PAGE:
"Where is victory?" the Italian national anthem asks at one point. The Azzurri cannot buy one at present – not that anyone involved in Italian football would ever consider doing such a thing, of course – but as France cannot either, the group of you-know-what is even more intriguing than expected going into Tuesday's final round.
After two superb games on Friday, Holland have qualified and could well find it to their advantage to lose against Romania, who would then go through with them, eliminating the two World Cup finalists. So there will be a sense of desperation about the latter pair's meeting in Zurich, as they know that even the most resounding of wins could be in vain.
On Friday's evidence, Italy look to be in the better shape. Two not particularly popular coaches, confronted with the necessity of thinking again after poor opening performances, revamped the formation and personnel of their teams for the second games, and the Italians made the more significant improvement. Bringing in Alessandro Del Piero, Simone Perrotta and Daniele De Rossi to the midfield offered much better support to the powerful Luca Toni, whose aerial performance should be giving the French central defensive pair, William Gallas and Lilian Thuram, sleepless nights. Toni had a perfectly good goal disallowed just before half-time when a Romanian defenderdid not move out quickly enough, although the decision that annoyed Italy's coach, Roberto Donadoni, more was the penaltyawarded against Christian Panucci for manhandling Daniel Niculae with 10 minutes to play.
Only Gianluigi Buffon's brilliant save when initially diving the wrong way to Adrian Mutu's kick kept the world champions in the competition and, it might be said, kept Donadoni in a job. "We played well," he insisted with some justification. "We suffered in certain moments because Romania are a team to be reckoned with. But we created more chances." The statisticians did not agree, calculating 10 Italian attempts to Romania's 16, one of which struck the post. With Buffon's top saves – at least three of them – needing to match Bogdan Lobont's best work in the opposing goal, the neutral view was that a draw was a fair result, albeit one that serves the Romanians much the better.
Donadoni says of Tuesday's encounter with the French: "It is a key game, and the beginning of that game is going to be reallyimportant. We have to prepare properly and we will be able to use that adrenalin that has been built up.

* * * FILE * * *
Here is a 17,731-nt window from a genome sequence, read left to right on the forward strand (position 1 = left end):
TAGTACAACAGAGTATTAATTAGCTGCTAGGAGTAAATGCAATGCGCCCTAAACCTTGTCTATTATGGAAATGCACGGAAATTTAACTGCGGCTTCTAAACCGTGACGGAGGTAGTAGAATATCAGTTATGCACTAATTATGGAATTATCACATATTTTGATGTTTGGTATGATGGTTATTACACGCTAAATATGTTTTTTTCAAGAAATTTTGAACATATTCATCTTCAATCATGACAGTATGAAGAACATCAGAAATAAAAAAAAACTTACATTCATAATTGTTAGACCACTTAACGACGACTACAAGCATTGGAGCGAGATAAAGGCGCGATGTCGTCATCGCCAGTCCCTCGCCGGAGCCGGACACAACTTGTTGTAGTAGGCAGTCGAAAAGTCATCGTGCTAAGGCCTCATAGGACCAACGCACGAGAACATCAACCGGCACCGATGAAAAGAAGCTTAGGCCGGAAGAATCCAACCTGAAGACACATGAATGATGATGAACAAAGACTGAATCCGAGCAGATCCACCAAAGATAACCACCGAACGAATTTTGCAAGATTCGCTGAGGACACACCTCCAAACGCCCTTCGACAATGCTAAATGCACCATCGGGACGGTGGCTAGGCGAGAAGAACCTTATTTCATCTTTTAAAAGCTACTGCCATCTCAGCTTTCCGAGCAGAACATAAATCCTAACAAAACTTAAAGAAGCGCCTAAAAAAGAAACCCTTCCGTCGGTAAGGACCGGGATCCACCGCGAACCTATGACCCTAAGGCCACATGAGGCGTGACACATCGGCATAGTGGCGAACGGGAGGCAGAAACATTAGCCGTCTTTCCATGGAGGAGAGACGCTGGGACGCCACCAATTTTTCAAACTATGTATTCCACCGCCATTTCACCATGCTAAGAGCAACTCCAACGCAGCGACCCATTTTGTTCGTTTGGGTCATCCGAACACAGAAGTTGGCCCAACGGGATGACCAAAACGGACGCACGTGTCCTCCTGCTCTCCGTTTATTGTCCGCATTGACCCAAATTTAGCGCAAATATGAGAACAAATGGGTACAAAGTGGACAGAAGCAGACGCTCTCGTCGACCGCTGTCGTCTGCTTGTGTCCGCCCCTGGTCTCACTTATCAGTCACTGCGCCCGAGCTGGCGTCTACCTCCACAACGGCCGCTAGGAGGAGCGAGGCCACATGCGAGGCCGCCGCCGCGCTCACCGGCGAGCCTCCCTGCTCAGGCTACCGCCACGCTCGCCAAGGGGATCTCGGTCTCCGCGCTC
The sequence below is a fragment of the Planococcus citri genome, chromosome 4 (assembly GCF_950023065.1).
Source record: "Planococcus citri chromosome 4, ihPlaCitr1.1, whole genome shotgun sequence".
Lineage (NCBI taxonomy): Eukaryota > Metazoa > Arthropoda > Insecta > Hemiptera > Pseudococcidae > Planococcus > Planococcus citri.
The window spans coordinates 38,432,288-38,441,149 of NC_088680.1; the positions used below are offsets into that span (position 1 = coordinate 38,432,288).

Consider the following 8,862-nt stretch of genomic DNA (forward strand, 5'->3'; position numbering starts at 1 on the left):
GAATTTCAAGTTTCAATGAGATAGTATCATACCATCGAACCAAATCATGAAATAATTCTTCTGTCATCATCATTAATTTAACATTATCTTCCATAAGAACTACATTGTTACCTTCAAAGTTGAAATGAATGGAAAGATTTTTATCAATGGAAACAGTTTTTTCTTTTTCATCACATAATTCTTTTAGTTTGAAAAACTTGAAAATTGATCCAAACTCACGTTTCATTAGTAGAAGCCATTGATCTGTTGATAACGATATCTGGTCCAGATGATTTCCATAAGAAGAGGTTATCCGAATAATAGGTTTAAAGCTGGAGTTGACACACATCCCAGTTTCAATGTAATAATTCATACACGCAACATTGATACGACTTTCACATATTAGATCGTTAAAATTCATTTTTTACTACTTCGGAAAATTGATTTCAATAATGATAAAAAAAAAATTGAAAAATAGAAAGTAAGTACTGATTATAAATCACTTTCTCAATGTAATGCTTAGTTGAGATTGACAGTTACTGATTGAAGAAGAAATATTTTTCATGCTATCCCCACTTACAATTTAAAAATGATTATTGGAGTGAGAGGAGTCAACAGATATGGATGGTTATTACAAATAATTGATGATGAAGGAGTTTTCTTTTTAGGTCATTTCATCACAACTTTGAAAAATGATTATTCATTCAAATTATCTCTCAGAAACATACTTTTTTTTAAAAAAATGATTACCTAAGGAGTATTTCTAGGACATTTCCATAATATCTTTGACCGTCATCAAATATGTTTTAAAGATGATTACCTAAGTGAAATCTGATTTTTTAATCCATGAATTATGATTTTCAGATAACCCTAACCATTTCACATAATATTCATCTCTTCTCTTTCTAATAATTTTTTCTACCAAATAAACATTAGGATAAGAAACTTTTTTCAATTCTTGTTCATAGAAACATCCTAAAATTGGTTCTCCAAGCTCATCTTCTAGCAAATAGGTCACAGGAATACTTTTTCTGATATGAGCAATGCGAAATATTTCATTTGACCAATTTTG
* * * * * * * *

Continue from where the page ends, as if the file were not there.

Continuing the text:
"It is going to be decisive for our future, we know that. Obviously the players are disap-pointed, because they have not reaped as much as they have sown. Disappointment is natural,but it will be short-lived."
France, dropping both strikers and switching to a 4-2-3-1 system in support of Thierry Henry, may have improved on their feeble performance in the goalless draw with Romania yet still suffered their worst defeat in 50 years at a final tournament when falling 4-1 against Holland, the team of the competition so far. As the French coach, Raymond Domenech, admitted, the weakness for once was the defence, in which Thuram at 36 may have gone one competition too far. He and Gallas were constantly exposed by Dutch pace on the counterattack, with the sometimes infuriating Arjen Robben outstanding this time. "It will be tough against Italy," Domenech said. "It will be our own final. We have to use it to show what we can do and hope the other result goes our way."
That means a win for the Dutch, and although Marco van Basten is making all the right noises about playing to win ("We have an obligation to play well"), the inevitable temptation is to rest first-choice players. Those coming in will be out to impress, but Romania showed resilience in their first game and quality in their second.
A draw between France and Italy would put the Romanians through to play the winners of the Spain-Sweden group as long as they do not lose heavily. The French and Italians are a point behind them with a weak goal-difference of 1-4, though unlike Turkey and the Czech Republic today, there are no circumstances in which their fate could again be settled by a penalty shoot-out.
So where is victory? Without one, either of the World Cup finalists, and possibly both, will be flying home on Wednesday.